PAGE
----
But even with France’s long history of satire, Charlie Hebdo’s edgy approach — and tragic denouement — is proof that mocking religious extremism always risks causing offense, especially among Muslims.

Suzanne Nossel, a Foreign Policy contributor and executive director of PEN American Center, an association of writers defending freedom of expression, said that editors in other countries have chosen to self-censor in response to the level of sensitivity some Muslims have about insults to images of the prophet. “Even for the many Muslims who absolutely and categorically reject violence, they still may look at insults to images of Mohammed or his name as kind of particularly offensive to religious sensibilities in a way that adherents to other religions would not,” she said.

And in France, where there is already long-standing tension between the secular society and some of its Muslim citizens, insults to Islam are even pricklier than they might be elsewhere.

In November 2013, Charlie Hebdo’s editor, Stephane Charbonnier, or Charb, who was killed in Wednesday’s attack, co-authored an opinion article for France’s most widely read daily newspaper, Le Monde, in which he defended Charlie Hebdo’s history of provocation. The article, titled “No, Charlie Hebdo Is Not Racist!” said the magazine’s staff would not be intimidated by religious extremists, even if printing satire was more difficult in 2013 than it was in 1970. “Are we the minority?” he asked. “Maybe so. But we are proud of our traditions.”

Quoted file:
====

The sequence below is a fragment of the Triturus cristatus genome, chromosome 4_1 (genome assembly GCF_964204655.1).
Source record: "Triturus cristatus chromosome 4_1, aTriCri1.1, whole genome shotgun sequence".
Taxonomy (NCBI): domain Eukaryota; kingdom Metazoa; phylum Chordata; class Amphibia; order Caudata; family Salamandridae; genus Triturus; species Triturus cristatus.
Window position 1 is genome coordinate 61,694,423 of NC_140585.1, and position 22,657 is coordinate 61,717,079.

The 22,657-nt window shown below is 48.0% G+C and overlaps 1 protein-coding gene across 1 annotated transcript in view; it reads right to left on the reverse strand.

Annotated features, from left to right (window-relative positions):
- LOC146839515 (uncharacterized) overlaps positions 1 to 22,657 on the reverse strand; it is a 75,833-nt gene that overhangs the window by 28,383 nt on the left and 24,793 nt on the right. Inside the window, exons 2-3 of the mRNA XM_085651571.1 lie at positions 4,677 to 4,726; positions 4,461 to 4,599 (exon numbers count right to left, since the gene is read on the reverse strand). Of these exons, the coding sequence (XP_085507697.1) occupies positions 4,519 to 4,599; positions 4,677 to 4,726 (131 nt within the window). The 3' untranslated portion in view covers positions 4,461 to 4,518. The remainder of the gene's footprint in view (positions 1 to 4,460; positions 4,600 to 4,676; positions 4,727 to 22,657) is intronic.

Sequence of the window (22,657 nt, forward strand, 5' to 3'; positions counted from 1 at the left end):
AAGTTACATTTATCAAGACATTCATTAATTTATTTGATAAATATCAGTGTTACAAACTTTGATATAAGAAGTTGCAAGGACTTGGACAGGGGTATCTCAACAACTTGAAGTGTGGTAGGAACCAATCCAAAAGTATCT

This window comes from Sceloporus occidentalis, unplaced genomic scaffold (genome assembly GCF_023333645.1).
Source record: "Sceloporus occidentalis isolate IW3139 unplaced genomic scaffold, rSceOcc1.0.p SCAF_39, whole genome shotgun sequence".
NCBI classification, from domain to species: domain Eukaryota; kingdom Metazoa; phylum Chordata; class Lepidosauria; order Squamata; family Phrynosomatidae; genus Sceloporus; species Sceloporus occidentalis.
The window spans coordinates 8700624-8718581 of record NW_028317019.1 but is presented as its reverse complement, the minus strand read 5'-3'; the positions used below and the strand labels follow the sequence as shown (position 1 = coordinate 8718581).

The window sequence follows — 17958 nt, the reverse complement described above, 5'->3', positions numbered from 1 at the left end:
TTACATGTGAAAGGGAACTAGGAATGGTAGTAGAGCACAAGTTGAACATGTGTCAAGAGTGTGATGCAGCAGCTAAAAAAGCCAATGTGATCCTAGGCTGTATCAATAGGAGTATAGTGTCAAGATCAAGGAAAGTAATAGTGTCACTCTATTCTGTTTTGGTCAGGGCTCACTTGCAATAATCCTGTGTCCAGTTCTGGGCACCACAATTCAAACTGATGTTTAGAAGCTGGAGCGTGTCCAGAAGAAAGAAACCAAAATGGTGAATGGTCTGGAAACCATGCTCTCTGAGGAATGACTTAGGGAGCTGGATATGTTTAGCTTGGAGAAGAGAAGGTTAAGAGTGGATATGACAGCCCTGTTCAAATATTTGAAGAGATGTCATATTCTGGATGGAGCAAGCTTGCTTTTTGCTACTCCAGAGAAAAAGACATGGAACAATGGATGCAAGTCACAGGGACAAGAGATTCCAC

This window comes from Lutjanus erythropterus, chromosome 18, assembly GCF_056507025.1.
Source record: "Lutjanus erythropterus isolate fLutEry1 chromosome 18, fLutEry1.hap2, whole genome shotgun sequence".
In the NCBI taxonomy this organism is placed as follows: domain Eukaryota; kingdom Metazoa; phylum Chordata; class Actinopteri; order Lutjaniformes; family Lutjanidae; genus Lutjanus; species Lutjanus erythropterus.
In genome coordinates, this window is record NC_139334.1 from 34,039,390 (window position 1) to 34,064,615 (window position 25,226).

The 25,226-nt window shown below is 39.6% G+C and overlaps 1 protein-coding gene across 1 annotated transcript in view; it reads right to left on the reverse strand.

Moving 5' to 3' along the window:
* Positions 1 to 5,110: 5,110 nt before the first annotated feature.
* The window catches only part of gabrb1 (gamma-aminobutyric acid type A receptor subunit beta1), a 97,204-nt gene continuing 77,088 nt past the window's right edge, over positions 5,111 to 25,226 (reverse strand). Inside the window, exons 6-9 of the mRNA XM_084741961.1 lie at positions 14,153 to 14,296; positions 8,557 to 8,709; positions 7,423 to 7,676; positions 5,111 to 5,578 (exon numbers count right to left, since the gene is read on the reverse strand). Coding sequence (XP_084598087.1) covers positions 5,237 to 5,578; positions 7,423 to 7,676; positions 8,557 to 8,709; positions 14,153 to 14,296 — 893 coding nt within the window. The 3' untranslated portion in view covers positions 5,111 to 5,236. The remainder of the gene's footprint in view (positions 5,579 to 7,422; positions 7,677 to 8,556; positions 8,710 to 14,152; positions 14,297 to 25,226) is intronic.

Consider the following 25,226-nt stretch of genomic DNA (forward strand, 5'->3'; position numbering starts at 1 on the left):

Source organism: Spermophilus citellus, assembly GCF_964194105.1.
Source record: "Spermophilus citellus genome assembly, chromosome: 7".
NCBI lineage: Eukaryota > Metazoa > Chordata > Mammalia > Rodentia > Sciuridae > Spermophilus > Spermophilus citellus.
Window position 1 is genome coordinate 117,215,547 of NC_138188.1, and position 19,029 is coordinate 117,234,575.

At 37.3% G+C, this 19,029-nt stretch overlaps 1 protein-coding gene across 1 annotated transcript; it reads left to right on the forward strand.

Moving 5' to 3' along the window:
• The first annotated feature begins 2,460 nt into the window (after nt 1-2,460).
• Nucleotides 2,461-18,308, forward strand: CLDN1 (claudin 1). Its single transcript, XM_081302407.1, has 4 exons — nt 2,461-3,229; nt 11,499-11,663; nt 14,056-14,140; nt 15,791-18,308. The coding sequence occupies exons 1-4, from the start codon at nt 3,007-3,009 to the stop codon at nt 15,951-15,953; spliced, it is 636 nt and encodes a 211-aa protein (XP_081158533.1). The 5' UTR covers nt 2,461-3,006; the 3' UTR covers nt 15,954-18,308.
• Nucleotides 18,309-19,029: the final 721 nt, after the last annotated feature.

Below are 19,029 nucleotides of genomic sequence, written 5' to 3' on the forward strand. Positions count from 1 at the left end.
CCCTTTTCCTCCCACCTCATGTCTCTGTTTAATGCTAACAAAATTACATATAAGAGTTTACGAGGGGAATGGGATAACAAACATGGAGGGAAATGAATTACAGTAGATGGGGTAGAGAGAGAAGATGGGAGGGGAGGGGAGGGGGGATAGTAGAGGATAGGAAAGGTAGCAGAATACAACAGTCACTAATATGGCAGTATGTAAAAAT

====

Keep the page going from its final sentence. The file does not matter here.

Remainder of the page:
Despite death threats to magazine staffers, including Charbonnier, and years of police protection, the magazine didn’t hold back from its tradition of instigation. This week’s front page features French writer Michel Houellebecq’s recently published book, which imagines a France ruled under Islamic law. Just hours before Wednesday’s attack, the magazine tweeted out a cartoon of Abu Bakr al-Baghdadi, leader of the Islamic State, standing before a podium and offering best wishes and good health to his audience.

Even the White House has warned the magazine to be careful about how far its satire goes. In 2012, after the magazine published the naked drawings of Mohammed, then-White House spokesman Jay Carney said, “We have questions about the judgment of publishing something like this.” Although he added that the drawings did not justify violence, he said, “We don’t question the right of something like this to be published; we just question the judgment behind the decision to publish it.”

But in France, where freedom of expression often trumps political sensitivity, Charlie Hebdo never intended to back down.

“A lot of American editors might not have published some of the things they did,” Nossel said. “But the magazine’s decision not to bow to that and not to be cowed by that proved they really were out on the front lines.”